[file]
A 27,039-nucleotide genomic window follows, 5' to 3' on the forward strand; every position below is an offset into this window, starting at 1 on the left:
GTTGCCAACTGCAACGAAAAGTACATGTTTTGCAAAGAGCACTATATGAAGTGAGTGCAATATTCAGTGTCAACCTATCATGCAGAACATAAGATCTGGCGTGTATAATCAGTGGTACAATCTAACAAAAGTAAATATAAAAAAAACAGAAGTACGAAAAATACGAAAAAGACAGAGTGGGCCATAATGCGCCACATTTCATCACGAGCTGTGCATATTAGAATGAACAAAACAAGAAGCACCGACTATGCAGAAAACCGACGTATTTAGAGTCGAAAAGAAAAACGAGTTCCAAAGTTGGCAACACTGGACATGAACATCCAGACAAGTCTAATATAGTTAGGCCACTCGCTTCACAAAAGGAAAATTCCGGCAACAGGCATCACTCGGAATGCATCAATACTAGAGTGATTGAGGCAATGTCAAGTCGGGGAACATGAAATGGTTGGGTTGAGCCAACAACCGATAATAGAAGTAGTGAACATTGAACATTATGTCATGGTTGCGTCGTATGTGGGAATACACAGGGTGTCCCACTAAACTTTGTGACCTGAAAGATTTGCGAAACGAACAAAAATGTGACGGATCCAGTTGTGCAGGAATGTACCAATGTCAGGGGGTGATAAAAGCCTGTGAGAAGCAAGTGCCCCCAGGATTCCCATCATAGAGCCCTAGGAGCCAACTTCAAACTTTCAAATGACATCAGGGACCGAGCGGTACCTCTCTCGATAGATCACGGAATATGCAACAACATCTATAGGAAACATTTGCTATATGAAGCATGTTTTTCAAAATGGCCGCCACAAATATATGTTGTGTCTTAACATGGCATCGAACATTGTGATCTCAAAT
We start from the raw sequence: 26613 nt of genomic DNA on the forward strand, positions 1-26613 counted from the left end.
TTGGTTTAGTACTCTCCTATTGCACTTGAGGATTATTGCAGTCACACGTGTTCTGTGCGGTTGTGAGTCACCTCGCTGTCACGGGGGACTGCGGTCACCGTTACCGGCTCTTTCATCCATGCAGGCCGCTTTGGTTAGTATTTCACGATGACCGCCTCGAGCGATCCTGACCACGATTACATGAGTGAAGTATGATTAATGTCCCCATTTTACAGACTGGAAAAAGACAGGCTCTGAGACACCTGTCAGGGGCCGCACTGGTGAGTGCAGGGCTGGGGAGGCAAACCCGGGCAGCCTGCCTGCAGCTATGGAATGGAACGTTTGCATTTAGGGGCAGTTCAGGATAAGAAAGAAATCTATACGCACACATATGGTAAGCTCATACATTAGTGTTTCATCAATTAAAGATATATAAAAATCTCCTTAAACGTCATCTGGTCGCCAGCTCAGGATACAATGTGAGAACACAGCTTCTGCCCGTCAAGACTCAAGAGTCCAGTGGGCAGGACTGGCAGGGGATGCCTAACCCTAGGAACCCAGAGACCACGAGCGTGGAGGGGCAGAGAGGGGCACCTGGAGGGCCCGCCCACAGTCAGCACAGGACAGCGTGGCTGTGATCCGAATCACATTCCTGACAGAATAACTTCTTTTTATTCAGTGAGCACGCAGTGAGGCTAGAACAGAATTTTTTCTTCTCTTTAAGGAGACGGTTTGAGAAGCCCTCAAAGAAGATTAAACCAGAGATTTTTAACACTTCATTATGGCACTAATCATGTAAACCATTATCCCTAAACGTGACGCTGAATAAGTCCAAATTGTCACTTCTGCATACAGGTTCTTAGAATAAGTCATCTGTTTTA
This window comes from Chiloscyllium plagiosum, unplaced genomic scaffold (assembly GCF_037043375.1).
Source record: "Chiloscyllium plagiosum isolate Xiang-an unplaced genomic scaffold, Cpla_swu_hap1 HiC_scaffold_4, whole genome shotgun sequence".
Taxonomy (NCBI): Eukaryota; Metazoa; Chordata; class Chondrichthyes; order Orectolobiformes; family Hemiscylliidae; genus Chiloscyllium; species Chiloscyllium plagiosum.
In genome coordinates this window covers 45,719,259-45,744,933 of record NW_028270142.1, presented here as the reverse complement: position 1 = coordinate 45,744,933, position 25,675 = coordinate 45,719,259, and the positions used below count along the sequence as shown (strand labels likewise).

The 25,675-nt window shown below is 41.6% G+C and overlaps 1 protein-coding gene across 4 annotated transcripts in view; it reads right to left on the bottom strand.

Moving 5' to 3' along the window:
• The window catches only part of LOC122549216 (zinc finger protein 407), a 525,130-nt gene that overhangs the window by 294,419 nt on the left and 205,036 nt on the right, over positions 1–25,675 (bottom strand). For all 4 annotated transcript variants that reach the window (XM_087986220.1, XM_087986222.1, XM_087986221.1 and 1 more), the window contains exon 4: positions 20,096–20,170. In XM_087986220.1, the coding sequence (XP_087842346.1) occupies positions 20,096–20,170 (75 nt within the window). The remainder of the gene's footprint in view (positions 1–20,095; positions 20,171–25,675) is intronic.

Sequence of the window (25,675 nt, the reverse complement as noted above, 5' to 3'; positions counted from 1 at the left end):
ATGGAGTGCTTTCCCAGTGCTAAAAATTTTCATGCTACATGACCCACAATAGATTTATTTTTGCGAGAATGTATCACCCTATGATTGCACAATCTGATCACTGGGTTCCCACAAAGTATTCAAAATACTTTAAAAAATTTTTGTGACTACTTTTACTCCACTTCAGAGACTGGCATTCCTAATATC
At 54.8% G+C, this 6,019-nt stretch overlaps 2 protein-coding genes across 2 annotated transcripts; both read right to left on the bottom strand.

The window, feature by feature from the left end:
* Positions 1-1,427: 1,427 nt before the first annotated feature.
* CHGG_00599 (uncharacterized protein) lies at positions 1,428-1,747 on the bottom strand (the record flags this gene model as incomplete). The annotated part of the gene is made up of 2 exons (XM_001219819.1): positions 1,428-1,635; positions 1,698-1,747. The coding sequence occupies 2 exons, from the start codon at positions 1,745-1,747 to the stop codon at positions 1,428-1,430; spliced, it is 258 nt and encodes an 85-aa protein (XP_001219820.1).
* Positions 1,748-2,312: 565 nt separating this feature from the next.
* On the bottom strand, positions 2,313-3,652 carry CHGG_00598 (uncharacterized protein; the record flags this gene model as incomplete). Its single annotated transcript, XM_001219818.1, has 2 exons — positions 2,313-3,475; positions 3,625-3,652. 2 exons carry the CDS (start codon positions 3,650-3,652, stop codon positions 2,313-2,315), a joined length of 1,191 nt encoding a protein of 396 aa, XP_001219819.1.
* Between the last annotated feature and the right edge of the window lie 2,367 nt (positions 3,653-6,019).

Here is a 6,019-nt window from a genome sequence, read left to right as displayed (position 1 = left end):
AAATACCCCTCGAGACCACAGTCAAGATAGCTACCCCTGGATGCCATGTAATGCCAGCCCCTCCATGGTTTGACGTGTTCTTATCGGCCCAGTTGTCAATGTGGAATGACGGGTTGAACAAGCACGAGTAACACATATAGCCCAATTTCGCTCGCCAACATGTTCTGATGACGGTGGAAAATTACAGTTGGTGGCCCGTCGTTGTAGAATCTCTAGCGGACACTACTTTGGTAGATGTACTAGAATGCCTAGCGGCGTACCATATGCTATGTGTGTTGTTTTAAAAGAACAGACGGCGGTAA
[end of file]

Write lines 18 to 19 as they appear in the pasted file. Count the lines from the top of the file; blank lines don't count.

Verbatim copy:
* Positions 1,748-2,312: 565 nt separating this feature from the next.
* On the bottom strand, positions 2,313-3,652 carry CHGG_00598 (uncharacterized protein; the record flags this gene model as incomplete). Its single annotated transcript, XM_001219818.1, has 2 exons — positions 2,313-3,475; positions 3,625-3,652. 2 exons carry the CDS (start codon positions 3,650-3,652, stop codon positions 2,313-2,315), a joined length of 1,191 nt encoding a protein of 396 aa, XP_001219819.1.